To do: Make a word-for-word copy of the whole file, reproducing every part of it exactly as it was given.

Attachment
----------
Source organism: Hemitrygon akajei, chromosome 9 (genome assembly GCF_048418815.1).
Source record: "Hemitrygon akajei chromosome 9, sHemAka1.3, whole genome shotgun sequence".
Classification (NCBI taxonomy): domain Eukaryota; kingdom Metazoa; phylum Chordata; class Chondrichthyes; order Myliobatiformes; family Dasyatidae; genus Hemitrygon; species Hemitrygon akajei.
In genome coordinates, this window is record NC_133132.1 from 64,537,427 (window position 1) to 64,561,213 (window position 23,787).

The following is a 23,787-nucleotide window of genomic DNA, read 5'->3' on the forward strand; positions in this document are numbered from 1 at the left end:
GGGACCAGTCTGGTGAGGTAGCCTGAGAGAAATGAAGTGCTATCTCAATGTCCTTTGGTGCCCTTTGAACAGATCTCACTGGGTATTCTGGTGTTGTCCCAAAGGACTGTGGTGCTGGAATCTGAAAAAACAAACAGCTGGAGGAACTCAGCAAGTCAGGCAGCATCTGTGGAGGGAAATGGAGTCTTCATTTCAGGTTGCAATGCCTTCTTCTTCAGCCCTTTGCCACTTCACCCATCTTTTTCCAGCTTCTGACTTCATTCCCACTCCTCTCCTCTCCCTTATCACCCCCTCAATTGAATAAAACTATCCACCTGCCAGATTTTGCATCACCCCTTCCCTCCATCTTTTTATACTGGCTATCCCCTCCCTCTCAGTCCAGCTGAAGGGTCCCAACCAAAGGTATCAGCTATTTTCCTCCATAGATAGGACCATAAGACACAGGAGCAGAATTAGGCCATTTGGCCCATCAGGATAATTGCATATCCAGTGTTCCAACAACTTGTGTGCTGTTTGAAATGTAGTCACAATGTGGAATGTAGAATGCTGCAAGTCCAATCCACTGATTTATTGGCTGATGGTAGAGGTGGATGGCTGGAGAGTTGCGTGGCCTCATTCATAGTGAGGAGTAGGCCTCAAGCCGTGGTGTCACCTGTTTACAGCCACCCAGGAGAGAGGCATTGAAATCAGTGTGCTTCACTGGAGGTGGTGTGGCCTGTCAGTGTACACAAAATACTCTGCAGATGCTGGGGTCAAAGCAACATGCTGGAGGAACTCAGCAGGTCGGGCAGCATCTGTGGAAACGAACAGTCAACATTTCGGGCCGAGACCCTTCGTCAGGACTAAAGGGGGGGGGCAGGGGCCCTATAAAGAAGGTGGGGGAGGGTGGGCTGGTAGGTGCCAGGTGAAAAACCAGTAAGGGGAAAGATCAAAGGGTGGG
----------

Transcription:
Source organism: Hemitrygon akajei, chromosome 9 (genome assembly GCF_048418815.1).
Source record: "Hemitrygon akajei chromosome 9, sHemAka1.3, whole genome shotgun sequence".
Classification (NCBI taxonomy): domain Eukaryota; kingdom Metazoa; phylum Chordata; class Chondrichthyes; order Myliobatiformes; family Dasyatidae; genus Hemitrygon; species Hemitrygon akajei.
In genome coordinates, this window is record NC_133132.1 from 64,537,427 (window position 1) to 64,561,213 (window position 23,787).

The following is a 23,787-nucleotide window of genomic DNA, read 5'->3' on the forward strand; positions in this document are numbered from 1 at the left end:
GGGACCAGTCTGGTGAGGTAGCCTGAGAGAAATGAAGTGCTATCTCAATGTCCTTTGGTGCCCTTTGAACAGATCTCACTGGGTATTCTGGTGTTGTCCCAAAGGACTGTGGTGCTGGAATCTGAAAAAACAAACAGCTGGAGGAACTCAGCAAGTCAGGCAGCATCTGTGGAGGGAAATGGAGTCTTCATTTCAGGTTGCAATGCCTTCTTCTTCAGCCCTTTGCCACTTCACCCATCTTTTTCCAGCTTCTGACTTCATTCCCACTCCTCTCCTCTCCCTTATCACCCCCTCAATTGAATAAAACTATCCACCTGCCAGATTTTGCATCACCCCTTCCCTCCATCTTTTTATACTGGCTATCCCCTCCCTCTCAGTCCAGCTGAAGGGTCCCAACCAAAGGTATCAGCTATTTTCCTCCATAGATAGGACCATAAGACACAGGAGCAGAATTAGGCCATTTGGCCCATCAGGATAATTGCATATCCAGTGTTCCAACAACTTGTGTGCTGTTTGAAATGTAGTCACAATGTGGAATGTAGAATGCTGCAAGTCCAATCCACTGATTTATTGGCTGATGGTAGAGGTGGATGGCTGGAGAGTTGCGTGGCCTCATTCATAGTGAGGAGTAGGCCTCAAGCCGTGGTGTCACCTGTTTACAGCCACCCAGGAGAGAGGCATTGAAATCAGTGTGCTTCACTGGAGGTGGTGTGGCCTGTCAGTGTACACAAAATACTCTGCAGATGCTGGGGTCAAAGCAACATGCTGGAGGAACTCAGCAGGTCGGGCAGCATCTGTGGAAACGAACAGTCAACATTTCGGGCCGAGACCCTTCGTCAGGACTAAAGGGGGGGGGCAGGGGCCCTATAAAGAAGGTGGGGGAGGGTGGGCTGGTAGGTGCCAGGTGAAAAACCAGTAAGGGGAAAGATCAAAGGGTGGG